The acclaimed FX series Pose preps for its return on 6/11.
Season 2 of Pose flashes forward in time to 1990. On the heels of the ballroom community establishing itself in pop culture and going mainstream, the House of Evangelista is forced to reevaluate their goals.
Meanwhile, the AIDS crisis worsens and the reaction from a group of activists reaches a fever pitch. Pose features the largest cast of transgender actors in series regular roles.
In this new promo, Billy Porter as ‘Pray Tell’ extolls the virtues and need for the ballroom scene in 1990:
“Joy is a choice. Choosing life in the darkest of times is a choice. That’s what the ballroom scene is about.”
Producer/director Ryan Murphy made news Saturday night at PaleyFest in Los Angeles when he announced a new diva would be joining the cast of FX’s Pose.
While moderating a panel with cast members of the ground-breaking series, Murphy surprised the audience – and cast – that Broadway icon, Patti LuPone, will be joining the show for season two.
According to Deadline, Murphy told cast members MJ Rodriguez and Billy Porter they would be sharing plenty of scenes with the two-time Tony Award winner.
LuPone is currently appearing in the gender-bending revival of Stephen Sondheim’s Company in London, where she has been nominated for an Olivier Award for “Best Actress in a Supporting Role.”
Murphy also told the crowd that the series will time-jump from the late 1980s to the year 1990. The first episode of the new season will take place on the day Madonna’s mega-hit “Vogue” was released.
Expect to hear about Madge’s co-opting of the vogueing/ ball culture of New York City for her now-iconic music video. Plus, since LuPone has been an outspoken critic of Madonna in the past, we’ll be curious to see if any of that animosity surfaces in the diva’s scenes.
The talk-back took place after a screening of episode six from season one of the series, “Love is the Message,” which was written and directed by acclaimed transgender activist Janet Mock. The episode, the first in television history to be directed by a transgender woman, was also Mock’s directorial debut.
And speaking of directing, Murphy announced during the panel that Mock, Porter and producer Our Lady J would all be helming episodes in the upcoming season.
Season two of Pose begins shooting next week and will premiere in June.
By centering negotiations of identity and oppression — as well as love and desire — between queer characters of color, the show allows for thoughtful exploration of intra-community hierarchies and conflicts. There are some limitations to this woke soap approach, but the show stands out in a television landscape dominated by straight stories “about race” and white stories “about queerness.” In telling a kind of intersectional fairy tale of queer brown lives, the show highlights just how limited the scope of most TV creators’ imaginations still is.
Pose’s story — as laid out in the first four episodes made available to critics — is ostensibly organized around a battle between two warring ball houses: the House of Abundance, mothered by Elektra Abundance (Dominique Jackson) and their upstart rivals, the House of Evangelista, led by former Abundance daughter Blanca Rodriguez (Mj Rodriguez). The show uses the House structures and the ball setting to dramatize the stories of the gay men and trans women of color who were — and are — the real-life protagonists of those settings, in service of Murphy’s usual goal of turning characters who might be written elsewhere as sidekicks into stars.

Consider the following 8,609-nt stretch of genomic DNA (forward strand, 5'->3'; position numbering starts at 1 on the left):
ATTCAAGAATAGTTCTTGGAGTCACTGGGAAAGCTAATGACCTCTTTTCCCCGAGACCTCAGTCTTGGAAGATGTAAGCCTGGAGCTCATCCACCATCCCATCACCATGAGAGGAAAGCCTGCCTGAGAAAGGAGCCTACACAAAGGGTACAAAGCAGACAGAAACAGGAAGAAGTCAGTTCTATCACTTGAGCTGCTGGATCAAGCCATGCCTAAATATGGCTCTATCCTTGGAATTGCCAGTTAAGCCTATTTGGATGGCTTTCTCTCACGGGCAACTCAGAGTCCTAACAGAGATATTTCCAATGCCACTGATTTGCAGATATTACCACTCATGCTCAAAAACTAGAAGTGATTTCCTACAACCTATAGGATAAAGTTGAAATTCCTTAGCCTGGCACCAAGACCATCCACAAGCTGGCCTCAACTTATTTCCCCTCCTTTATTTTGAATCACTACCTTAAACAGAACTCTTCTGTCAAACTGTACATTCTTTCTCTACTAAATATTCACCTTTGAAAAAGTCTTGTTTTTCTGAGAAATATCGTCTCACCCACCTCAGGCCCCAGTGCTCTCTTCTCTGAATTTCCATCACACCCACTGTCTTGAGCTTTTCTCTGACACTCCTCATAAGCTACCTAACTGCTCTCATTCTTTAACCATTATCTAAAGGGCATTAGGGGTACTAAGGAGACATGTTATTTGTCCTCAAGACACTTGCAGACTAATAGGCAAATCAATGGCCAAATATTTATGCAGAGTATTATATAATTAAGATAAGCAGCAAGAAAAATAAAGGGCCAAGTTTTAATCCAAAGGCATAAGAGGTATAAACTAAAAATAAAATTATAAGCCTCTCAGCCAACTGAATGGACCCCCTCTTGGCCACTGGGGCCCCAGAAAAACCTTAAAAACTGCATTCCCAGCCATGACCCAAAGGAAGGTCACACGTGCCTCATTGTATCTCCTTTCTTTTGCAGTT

Ultimately, Pose is a queer fantasy, and a savvy take on the importance of fantasy for subjects marginalized through race, gender, and sexuality. “How lucky are we?” a house daughter says to Elektra at one point. “We create ourselves. Shit, we are the real dream girls.”
And in the glossy world of Pose, they finally are.
FX recently dropped the first full preview of Ryan Murphy’s upcoming new series Pose, which plays across the landscape of drag ball culture in 1980s New York City.
The series initially made headlines after announcing five transgender actors in trans roles as series regulars – Indya Moore, Angelica Ross, Hailie Sahar, Dominique Jackson, and M.J. Rodriguez – easily the most ever cast in a TV series.
The series also stars TV veterans James Van Der Beek (Dawson’s Creek), Kate Mara (House of Cards), Murphy regular Evan Peters, and Tony Award-winner Billy Porter (Kinky Boots).
According to press materials, Murphy looks to journey across 1986 NYC finding the intersections of the downtown literary scene, the ball culture and the lavish luxe of the emerging Trump era.
Pose premieres Sunday, June 3 on FX. Watch the preview below.
Titled Taboo, the series is set in 1813 and follows James Keziah Delaney (Hardy), “a rogue adventurer who returns from Africa with 14 ill-gotten diamonds to seek vengeance after the death of his father. Refusing to sell the family business to the East India Company, he sets out to build his own trade and shipping empire and finds himself playing a very dangerous game.”
The project was created by Hardy and his father, Chips Hardy. Taboo is executive produced by Ridley Scott (Blade Runner), among others, and written by Steven Knight (Dirty Pretty Things). “FX is the perfect partner to engage with this dark, fantastic world that Tom and Steven have created,” Scott said.